The Amended Complaint

         Plaintiff, an inmate at SECC, brings this action pursuant to 42 U.S.C. § 1983, alleging violations of his civil rights. In his motion for leave to file a first amended complaint, Plaintiff states that his original complaint contains claims that are related to another action before the Court. In an effort to avoid duplicity, Plaintiff seeks to amend his complaint to the first plausible claim Plaintiff made in his complaint and drop all parties except Defendant Timothy Holsten. However, in his amended complaint, Plaintiff names as Defendants Marc Berry, Correctional Officer (“SECC”) and Timothy Holsten, Case Manager (“SECC”). Plaintiff sues Defendants in their individual capacities.

         Plaintiff states that after he received two conduct violations on “previous days, ” his Case Manager, Timothy Holsten “teamed him, ” or set up a hearing related to his conduct violations. The hearing was set for January 5, 2017. Plaintiff told Holsten that he had been on suicide watch from December 3, 2016 and on property removal during that time period and, as a result, he had not received a copy of either of the conduct violations. Plaintiff alleges that he asked Holsten to delay his hearing until he was able to have “due process” for the violations, or he was able to have copies of the violation reports. Plaintiff claims that Holsten denied his requests.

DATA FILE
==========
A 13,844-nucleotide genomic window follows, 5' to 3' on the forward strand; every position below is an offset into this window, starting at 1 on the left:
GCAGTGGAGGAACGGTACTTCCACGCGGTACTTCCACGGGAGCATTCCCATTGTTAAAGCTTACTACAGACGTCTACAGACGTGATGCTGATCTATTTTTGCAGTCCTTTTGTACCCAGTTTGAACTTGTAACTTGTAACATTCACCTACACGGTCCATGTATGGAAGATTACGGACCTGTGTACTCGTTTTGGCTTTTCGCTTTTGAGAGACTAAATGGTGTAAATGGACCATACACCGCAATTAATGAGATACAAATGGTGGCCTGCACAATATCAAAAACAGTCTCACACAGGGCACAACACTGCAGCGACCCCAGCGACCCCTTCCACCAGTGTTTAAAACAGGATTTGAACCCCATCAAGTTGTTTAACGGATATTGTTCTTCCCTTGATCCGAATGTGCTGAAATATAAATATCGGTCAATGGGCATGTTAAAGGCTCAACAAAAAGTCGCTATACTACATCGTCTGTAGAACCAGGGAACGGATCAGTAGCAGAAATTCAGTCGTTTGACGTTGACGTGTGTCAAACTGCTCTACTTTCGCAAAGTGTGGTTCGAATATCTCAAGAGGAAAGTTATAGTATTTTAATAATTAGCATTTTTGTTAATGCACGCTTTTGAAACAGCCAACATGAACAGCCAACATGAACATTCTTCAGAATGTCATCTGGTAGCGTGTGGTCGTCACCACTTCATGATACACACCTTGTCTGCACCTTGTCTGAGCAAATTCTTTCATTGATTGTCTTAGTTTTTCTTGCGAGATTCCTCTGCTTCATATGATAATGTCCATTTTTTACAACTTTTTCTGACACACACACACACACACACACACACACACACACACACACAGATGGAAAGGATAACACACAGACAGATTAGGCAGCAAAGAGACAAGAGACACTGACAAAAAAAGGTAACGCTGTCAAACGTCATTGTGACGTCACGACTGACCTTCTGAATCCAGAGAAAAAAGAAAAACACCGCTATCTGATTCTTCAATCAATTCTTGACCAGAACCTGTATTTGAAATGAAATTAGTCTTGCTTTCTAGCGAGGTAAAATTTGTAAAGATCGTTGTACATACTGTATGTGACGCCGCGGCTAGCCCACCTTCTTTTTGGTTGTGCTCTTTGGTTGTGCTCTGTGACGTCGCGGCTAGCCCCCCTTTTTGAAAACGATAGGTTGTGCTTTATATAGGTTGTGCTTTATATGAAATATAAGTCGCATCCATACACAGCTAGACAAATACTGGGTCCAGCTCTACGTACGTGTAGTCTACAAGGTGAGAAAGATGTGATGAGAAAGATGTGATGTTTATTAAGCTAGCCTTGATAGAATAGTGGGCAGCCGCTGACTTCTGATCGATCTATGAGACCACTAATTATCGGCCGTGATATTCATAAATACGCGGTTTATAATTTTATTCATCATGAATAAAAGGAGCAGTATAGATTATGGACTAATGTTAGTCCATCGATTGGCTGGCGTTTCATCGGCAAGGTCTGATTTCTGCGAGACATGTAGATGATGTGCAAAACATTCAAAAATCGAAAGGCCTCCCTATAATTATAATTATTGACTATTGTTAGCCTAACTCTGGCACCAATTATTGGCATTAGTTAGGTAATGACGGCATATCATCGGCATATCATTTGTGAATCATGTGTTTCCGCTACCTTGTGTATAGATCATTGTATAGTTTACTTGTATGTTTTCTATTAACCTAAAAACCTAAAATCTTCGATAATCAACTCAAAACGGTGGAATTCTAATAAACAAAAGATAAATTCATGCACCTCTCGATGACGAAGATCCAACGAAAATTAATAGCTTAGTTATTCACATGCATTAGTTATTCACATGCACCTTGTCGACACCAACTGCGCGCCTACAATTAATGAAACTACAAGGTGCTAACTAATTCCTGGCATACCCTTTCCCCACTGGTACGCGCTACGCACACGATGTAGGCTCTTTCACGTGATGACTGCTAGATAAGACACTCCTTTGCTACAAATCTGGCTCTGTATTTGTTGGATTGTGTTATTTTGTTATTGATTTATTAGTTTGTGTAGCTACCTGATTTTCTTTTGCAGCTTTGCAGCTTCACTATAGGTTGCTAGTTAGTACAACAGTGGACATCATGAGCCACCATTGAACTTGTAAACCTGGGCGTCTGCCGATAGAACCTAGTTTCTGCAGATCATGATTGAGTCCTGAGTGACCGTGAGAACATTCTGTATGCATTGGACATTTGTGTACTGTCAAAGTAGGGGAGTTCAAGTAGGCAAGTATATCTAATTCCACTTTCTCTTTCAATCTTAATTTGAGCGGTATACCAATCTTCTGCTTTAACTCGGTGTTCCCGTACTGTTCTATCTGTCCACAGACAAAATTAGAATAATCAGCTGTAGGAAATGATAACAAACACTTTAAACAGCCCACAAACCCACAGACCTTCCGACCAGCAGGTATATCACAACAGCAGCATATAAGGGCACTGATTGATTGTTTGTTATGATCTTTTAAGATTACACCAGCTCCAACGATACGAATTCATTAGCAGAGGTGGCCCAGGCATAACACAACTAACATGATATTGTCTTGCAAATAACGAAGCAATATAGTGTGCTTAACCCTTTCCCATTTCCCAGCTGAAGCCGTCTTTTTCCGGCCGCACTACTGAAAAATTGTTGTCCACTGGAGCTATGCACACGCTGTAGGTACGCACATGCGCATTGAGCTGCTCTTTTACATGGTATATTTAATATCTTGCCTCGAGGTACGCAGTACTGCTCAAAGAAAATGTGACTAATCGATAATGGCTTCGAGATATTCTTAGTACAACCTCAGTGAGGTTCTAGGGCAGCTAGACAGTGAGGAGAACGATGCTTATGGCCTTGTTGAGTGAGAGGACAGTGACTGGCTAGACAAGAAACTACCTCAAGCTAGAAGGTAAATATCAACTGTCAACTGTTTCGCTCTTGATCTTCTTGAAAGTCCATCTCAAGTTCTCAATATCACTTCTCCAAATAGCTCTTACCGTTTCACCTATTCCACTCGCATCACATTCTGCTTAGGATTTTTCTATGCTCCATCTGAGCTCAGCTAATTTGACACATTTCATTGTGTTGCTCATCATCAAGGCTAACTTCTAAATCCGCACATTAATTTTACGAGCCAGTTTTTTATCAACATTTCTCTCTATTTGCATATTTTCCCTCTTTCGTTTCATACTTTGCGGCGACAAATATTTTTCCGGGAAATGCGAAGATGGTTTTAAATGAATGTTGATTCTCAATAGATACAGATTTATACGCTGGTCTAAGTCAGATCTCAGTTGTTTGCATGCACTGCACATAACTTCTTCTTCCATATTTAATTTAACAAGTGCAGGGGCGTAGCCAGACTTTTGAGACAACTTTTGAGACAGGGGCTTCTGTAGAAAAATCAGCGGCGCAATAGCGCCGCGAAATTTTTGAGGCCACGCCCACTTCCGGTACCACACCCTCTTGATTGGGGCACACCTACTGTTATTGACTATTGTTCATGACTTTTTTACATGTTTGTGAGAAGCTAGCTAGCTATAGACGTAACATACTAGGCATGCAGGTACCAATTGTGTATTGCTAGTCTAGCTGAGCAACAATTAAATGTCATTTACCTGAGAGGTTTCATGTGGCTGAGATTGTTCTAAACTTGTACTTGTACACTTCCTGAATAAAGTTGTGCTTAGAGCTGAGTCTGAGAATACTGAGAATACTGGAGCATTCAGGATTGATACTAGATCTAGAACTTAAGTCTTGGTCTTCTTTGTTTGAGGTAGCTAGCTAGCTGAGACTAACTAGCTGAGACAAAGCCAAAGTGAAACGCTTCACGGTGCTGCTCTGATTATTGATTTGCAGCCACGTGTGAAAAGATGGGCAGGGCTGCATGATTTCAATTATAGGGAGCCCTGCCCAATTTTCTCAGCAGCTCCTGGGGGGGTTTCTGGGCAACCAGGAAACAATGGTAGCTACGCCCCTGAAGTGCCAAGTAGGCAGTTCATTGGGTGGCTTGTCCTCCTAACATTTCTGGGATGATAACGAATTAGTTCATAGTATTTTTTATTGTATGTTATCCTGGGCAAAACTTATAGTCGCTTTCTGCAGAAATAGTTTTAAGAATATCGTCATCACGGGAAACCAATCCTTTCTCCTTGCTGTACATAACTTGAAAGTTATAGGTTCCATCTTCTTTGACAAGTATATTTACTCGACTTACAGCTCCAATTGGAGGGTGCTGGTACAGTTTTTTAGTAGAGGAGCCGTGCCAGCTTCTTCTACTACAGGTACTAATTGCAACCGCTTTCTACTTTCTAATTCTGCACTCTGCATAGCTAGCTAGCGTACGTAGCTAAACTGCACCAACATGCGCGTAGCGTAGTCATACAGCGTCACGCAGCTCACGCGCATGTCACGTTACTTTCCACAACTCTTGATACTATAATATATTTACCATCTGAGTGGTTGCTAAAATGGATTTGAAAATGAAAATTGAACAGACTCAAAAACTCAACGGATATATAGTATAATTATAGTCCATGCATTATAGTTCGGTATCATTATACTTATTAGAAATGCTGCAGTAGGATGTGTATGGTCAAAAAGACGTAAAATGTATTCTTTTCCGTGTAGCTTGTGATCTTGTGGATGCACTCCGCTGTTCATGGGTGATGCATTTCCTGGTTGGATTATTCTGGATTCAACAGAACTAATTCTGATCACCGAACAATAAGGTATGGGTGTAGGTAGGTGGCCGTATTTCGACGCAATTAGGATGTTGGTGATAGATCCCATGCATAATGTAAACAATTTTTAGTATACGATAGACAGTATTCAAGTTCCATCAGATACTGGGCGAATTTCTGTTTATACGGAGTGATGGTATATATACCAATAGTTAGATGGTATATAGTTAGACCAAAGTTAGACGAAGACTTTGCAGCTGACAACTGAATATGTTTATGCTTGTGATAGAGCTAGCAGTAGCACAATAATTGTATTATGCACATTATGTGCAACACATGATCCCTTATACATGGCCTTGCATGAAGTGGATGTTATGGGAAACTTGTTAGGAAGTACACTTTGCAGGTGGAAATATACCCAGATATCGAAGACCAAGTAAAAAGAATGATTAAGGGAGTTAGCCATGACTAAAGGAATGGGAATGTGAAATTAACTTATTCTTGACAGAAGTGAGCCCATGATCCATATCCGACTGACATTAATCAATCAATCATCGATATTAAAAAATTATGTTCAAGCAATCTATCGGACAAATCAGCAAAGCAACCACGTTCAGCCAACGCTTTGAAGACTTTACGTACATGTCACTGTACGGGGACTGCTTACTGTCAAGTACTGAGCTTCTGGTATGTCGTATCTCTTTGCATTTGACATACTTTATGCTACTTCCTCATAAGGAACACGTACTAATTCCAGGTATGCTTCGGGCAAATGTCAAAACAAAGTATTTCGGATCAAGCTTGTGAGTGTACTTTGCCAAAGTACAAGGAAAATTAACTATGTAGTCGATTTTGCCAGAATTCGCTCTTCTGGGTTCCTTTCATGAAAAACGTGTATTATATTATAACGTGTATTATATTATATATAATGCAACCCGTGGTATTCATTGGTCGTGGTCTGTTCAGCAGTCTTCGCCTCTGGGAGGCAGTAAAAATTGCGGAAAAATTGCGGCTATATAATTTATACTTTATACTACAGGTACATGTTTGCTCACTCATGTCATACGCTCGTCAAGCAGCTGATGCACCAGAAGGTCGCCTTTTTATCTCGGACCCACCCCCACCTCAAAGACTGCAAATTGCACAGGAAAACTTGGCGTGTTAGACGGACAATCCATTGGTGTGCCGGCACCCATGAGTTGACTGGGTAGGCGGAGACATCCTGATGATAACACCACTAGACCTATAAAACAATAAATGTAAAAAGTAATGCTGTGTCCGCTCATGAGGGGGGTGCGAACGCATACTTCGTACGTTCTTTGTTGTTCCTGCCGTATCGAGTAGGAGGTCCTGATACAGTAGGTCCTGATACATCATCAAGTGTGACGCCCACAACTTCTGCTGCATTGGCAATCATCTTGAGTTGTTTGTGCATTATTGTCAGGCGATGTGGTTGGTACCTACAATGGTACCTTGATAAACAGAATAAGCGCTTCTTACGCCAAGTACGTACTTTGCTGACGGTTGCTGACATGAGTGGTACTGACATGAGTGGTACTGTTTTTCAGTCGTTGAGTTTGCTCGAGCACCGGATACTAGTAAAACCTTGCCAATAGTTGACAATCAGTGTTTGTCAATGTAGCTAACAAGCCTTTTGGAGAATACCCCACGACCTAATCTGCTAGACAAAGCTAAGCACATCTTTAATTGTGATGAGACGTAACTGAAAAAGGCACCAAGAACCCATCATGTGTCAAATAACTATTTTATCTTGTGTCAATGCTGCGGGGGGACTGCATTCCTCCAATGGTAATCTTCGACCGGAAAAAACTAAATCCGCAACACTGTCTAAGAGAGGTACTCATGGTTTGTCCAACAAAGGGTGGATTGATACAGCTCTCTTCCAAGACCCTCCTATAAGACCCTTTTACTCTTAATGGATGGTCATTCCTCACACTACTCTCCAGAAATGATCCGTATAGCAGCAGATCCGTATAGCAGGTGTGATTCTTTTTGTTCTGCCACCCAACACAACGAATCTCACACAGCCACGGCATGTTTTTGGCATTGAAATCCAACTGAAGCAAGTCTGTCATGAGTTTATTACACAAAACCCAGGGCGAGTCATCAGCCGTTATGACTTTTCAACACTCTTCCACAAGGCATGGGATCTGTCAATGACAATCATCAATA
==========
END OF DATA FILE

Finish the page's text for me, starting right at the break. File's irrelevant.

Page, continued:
Plaintiff further alleges that Holsten wrote a false statement on one of the conduct violation reports, attributed to plaintiff. Plaintiff believes Holsten wrote the false statement because Plaintiff has been, and is continuing to, file complaints against Defendant Holsten.

         Plaintiff claims that Holsten charged him for damage to a mattress and a sprinkler. He asserts that although he did damage the sprinkler, he did not damage the mattress. He states that he asked Holsten to review the documentary evidence relating to how the mattress was already damaged when he entered the cell, but Holsten refused to do so, in retaliation for Plaintiff's prior complaints against him. Plaintiff has not made any allegations against Defendant Marc Berry in the amended complaint. Plaintiff seeks monetary damages and injunctive relief.

         Discussion

         After reviewing the complaint in its entirety, as well as the proposed amended complaint, the Court will order the Clerk to issue process or cause process to issue on Plaintiff's claims of retaliation and due process violations against Timothy Holsten in his individual capacity. Plaintiff, however, has not made a direct claim against Marc Berry. As a result, Defendant Berry will be dismissed from this lawsuit. Madewell v. Roberts, 909 F.2d 1203, 1208 (8th Cir. 1990) (ALiability under § 1983 requires a causal link to, and direct responsibility for, the alleged deprivation of rights.@); see also Martin v. Sargent, 780 F.2d 1334, 1338 (8th Cir. ...